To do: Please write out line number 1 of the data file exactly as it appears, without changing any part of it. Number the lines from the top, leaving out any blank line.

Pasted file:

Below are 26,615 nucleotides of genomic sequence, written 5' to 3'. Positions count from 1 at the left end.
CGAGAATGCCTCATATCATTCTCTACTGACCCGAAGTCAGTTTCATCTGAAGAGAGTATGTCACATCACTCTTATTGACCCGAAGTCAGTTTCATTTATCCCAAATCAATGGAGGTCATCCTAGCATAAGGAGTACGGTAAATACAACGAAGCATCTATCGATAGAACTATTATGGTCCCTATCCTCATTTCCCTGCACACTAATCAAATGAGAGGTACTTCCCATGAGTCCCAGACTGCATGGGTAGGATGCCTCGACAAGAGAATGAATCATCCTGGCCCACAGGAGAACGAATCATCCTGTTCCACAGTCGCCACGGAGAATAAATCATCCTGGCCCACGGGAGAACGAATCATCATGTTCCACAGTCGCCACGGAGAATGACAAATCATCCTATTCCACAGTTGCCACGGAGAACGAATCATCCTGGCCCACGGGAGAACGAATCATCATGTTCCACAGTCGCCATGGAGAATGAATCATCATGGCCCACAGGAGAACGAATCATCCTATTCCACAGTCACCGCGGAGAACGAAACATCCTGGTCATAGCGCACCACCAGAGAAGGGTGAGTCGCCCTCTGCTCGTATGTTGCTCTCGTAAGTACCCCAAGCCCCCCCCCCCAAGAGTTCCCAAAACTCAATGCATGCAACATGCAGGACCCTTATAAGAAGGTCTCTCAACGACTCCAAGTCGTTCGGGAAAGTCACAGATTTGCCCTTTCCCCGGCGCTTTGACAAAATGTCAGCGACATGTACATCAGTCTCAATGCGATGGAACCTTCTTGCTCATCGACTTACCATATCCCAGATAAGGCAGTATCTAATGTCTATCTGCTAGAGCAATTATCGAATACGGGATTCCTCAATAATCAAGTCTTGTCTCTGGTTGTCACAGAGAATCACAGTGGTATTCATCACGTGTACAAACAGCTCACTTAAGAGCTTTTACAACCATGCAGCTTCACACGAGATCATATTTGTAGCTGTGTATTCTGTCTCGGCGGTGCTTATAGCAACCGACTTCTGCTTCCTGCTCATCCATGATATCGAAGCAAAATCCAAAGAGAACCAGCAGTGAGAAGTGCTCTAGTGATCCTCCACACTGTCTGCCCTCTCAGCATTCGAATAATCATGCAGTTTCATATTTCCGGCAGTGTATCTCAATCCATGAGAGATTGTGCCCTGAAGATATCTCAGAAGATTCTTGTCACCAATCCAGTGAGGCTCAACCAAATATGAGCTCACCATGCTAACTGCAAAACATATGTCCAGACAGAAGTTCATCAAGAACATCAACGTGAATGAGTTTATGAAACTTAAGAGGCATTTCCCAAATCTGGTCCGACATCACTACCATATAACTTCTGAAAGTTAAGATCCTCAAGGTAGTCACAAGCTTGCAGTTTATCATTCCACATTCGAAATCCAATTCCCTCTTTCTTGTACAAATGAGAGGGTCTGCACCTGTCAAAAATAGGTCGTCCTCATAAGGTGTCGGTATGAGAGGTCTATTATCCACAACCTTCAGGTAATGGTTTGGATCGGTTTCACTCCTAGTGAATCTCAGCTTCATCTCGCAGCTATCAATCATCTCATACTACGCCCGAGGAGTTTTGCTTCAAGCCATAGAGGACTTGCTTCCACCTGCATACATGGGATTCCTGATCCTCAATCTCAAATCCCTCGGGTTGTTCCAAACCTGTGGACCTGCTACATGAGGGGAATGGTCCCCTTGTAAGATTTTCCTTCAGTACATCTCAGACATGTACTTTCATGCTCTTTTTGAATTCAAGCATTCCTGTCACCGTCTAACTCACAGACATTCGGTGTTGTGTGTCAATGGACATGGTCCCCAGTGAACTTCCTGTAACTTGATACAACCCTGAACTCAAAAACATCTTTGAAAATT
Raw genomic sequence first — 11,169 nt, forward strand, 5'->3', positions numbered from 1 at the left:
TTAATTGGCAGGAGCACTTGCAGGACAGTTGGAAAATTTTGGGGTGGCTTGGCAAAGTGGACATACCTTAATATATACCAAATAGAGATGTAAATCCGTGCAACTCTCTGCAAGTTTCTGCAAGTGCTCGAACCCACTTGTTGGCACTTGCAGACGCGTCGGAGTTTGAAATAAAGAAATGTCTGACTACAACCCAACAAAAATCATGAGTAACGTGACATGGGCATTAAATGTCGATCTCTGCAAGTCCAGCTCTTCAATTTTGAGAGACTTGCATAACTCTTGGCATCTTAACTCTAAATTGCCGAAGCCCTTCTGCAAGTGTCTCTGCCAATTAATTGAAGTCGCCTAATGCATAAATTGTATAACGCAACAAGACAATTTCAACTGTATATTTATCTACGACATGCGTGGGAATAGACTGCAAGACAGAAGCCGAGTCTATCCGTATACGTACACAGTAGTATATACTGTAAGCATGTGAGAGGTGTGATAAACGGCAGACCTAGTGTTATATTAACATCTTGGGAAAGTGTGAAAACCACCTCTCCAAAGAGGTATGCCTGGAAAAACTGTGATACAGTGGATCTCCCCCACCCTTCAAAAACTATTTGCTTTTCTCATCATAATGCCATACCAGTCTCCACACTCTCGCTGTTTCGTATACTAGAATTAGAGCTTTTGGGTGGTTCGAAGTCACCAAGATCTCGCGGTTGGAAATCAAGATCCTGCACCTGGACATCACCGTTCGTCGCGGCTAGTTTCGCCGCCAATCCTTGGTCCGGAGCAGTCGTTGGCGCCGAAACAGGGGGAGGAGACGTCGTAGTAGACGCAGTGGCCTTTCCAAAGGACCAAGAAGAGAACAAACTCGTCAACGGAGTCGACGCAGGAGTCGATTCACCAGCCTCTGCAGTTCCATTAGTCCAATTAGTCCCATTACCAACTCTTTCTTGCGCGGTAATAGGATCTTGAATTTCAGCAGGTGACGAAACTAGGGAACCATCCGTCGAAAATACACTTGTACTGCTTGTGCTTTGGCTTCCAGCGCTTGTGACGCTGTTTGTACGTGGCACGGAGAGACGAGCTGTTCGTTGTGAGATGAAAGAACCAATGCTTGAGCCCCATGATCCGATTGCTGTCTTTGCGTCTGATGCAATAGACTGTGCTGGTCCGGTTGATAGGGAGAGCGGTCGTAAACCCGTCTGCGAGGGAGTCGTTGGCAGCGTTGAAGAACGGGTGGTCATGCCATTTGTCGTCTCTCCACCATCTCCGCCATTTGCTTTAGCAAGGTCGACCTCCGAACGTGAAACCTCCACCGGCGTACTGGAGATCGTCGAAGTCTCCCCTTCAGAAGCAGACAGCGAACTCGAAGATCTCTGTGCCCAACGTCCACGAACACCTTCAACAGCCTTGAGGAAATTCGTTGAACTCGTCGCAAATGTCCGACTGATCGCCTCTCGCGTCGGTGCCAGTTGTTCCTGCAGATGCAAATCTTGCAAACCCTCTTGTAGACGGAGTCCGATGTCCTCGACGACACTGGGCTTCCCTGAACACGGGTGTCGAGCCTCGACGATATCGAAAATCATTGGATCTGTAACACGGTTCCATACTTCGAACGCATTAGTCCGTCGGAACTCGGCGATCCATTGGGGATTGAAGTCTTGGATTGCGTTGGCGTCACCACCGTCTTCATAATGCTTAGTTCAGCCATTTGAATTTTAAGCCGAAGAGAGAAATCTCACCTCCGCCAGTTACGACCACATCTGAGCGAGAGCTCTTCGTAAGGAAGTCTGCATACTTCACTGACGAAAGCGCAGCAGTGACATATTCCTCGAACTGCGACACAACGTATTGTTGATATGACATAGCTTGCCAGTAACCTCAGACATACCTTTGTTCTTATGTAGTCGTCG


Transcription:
Below are 26,615 nucleotides of genomic sequence, written 5' to 3'. Positions count from 1 at the left end.